On Thursday, Andrew Marnell of Los Angeles found himself in the hottest of hot water — arrested and jailed without bond. It wasn’t because Marnell had spent loads of money on risky stock market trades, or that he had squandered hundreds of thousands of dollars gambling at the Bellagio and other Las Vegas establishments — which prosecutors say he did, and as recently as last weekend.

Marnell’s problem stems from a federal charge that he did what he did in Vegas using some of the $8.5 million he had pocketed after making fraudulent loan applications for relief funds from the federal Paycheck Protection Program (PPP).

Sort of like the story of Darrell Baker of Detroit, who allegedly sought and obtained a $590,000 PPP loan for a defunct solar energy business. Baker used the federal money, which was appropriated to keep small businesses from going under, to buy two Cadillac Escalades, a Dodge Charger and a Hummer, generously giving one vehicle to his sister and one to his brother-in-law while keeping two “for his own use and enjoyment,” according to the Justice Department.

Turns out Baker’s company — Motorcity Solar Energy, which he claimed had 68 workers and a $2.8 million payroll throughout 2019 — was dissolved last July by the state of Michigan. The addresses listed as business locations were either empty suites or single-family homes, according to the federal criminal complaint filed last month.

Those anecdotes are sketches of the problem involving the Trump administration’s handling of the PPP.

They are small tales in a larger emerging horror story.

A Post in-depth analysis of data on $517 billion in emergency small-business loans handed out by President Trump’s team at the Small Business Administration uncovered errors so numerous that White House boasts of the PPP’s economic impact are nothing more than spin and hot air.

The analysis found the SBA claimed that many companies had “retained” far more workers than they actually employed. “In some cases,” the article said, “the agency’s jobs claims for entire industries surpasses the total number of workers in those sectors.”

Looking closely at more than 875,000 of the borrowers, the analysis found that “zero” jobs were supported, or no information was listed at all.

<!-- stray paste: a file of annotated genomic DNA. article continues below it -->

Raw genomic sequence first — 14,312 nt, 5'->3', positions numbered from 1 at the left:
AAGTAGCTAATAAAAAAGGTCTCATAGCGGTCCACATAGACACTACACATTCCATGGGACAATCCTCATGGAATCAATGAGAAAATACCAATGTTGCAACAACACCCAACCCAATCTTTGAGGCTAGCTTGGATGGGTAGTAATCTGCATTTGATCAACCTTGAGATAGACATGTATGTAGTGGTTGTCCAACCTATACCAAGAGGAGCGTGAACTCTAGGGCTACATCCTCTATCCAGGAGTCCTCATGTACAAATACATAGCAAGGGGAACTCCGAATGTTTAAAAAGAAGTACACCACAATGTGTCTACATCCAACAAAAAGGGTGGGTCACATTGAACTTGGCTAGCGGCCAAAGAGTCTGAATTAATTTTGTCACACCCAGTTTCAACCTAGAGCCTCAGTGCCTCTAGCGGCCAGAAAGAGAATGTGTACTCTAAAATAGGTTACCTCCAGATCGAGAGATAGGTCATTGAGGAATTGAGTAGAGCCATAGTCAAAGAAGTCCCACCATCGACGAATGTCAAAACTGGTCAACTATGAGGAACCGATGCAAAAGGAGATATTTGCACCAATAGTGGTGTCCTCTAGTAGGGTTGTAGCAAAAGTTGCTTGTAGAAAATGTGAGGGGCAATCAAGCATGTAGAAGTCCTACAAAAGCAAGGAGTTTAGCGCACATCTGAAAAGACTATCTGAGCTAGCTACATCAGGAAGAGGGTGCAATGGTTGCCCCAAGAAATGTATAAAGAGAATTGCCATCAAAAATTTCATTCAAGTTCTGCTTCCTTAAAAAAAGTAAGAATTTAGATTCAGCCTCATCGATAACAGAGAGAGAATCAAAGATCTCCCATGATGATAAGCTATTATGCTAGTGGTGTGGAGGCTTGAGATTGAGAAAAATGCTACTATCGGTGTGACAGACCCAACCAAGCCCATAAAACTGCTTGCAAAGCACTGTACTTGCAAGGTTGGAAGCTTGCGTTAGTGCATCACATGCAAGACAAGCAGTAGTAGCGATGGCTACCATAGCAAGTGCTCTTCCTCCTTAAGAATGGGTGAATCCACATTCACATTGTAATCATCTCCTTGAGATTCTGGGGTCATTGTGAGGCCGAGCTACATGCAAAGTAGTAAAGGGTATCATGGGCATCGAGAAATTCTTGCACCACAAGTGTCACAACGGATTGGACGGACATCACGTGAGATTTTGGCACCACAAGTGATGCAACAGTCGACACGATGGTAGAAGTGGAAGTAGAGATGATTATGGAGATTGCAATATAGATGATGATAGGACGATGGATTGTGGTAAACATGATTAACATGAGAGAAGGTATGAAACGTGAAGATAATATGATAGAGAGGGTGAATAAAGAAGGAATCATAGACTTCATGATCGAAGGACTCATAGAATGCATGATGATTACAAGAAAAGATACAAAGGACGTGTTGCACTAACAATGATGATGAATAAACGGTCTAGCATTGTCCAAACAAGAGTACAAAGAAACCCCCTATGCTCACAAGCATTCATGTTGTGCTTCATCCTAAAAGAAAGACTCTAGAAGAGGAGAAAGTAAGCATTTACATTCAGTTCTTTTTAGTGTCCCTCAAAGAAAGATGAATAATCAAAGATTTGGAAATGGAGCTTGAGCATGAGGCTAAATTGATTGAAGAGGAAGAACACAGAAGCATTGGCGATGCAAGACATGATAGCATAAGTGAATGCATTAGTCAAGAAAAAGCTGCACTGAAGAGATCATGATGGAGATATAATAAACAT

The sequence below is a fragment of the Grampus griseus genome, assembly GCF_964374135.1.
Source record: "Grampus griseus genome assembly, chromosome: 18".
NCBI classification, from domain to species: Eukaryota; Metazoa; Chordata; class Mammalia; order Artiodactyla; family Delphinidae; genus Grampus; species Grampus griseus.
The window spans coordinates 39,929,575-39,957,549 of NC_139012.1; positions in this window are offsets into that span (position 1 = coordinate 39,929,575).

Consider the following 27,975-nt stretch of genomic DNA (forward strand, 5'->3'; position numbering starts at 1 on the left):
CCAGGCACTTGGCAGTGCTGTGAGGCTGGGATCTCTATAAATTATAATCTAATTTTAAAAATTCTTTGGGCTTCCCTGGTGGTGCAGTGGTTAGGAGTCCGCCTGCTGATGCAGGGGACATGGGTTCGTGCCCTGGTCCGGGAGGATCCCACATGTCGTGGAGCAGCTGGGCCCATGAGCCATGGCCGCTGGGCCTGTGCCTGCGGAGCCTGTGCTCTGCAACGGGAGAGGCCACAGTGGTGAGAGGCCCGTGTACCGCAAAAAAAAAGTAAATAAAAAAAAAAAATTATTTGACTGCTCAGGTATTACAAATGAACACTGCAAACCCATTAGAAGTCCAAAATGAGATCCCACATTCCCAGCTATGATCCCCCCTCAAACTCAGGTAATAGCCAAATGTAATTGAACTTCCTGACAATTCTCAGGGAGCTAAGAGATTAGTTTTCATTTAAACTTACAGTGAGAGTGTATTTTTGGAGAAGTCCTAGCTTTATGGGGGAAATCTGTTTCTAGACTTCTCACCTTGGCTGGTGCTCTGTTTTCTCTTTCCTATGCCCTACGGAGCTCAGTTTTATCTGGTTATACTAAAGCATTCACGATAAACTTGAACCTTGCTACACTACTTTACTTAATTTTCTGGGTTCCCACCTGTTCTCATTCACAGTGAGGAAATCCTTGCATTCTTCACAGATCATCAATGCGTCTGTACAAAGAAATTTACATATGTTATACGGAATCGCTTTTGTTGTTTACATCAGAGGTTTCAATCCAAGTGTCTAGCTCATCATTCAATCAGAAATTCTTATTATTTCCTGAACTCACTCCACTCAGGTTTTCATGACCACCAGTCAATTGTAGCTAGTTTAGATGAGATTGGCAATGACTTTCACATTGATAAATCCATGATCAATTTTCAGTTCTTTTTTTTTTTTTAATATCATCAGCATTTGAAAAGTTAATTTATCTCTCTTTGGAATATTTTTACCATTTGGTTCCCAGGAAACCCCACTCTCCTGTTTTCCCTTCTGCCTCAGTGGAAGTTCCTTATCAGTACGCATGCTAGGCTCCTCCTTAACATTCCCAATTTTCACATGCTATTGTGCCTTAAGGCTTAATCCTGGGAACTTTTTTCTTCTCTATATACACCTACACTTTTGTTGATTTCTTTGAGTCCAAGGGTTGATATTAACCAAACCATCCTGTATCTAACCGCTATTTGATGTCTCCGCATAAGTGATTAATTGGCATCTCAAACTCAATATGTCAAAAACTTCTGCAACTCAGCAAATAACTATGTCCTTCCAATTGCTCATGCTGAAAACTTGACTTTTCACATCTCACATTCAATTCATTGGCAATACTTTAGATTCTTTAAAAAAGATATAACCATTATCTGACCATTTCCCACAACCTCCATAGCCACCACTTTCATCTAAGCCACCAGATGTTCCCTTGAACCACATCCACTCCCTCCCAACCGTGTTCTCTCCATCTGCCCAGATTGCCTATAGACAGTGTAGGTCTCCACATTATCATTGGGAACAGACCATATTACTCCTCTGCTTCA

So Trump’s claim that 51 million jobs were “supported” by the PPP is unsupported by facts.

To the contrary, his Small Business Administration may be reporting fiction.

Cases in point from the Post article:

“Fire Protection Systems, a sprinkler system installer in Kent, Wash., retained more than 500 jobs using its PPP funds, according to the [SBA] data. The company says it has only 20 employees.”

Trinity Episcopal Church outside Houston retained, praise the Lord, more than 500 jobs, thus saith the SBA. The church says it has 12 paid staffers.

And according to the SBA, the manufacturer International Dunnage of Thunderbolt, Ga., saved more than 500 jobs. Not so. The company said it has just seven employees and two owners. “I don’t know where you got the 500,” owner David Crenshaw said in an email to The Post.

The Trump administration is where, Mr. Crenshaw.

Now, overlay this dismal portrait of the Trump administration indiscriminately casting around money and untruths with a glance toward race and the picture becomes even more menacing. The pandemic has hit communities of color especially hard, both health-wise and in the pockets. Many small black businesses are not going to make it to the other side. And the PPP isn’t helping matters.

The PPP is structured to use financial institutions as links between business owners and federal lenders. Many black and brown businesses don’t have relationships with big financial intermediaries — banks with seasoned loan officers, accountants and legal advisers. And there is no incentive, financial or otherwise, for the big mainstream banks to turn from their fee-generating business clients seeking PPP loans to help small-business owners of color who are short on staff and know-how when it comes to navigating federal paperwork.

The harsh results show up in the names of companies pulling in the PPP dough. Most are white-owned, many well-connected, virtually all with good banking relationships. Meanwhile, most entrepreneurs of color are on the outside looking in.

What makes this spectacle all the more galling is the lack of effective oversight and accountability by either Congress or federal regulatory agencies. Business complaints and critical reports such as The Post’s analysis are lost in the ether.

To recall: As Congress unleashed $2 trillion to deal with the coronavirus pandemic and questions were being raised about the steps needed to prevent fraud and abuse and how to track the money — to know where it is going — Trump royally declared, “I am the oversight.”

That’s it. Pray we make it to Election Day.

Read more from Colbert King’s archive.

Read more: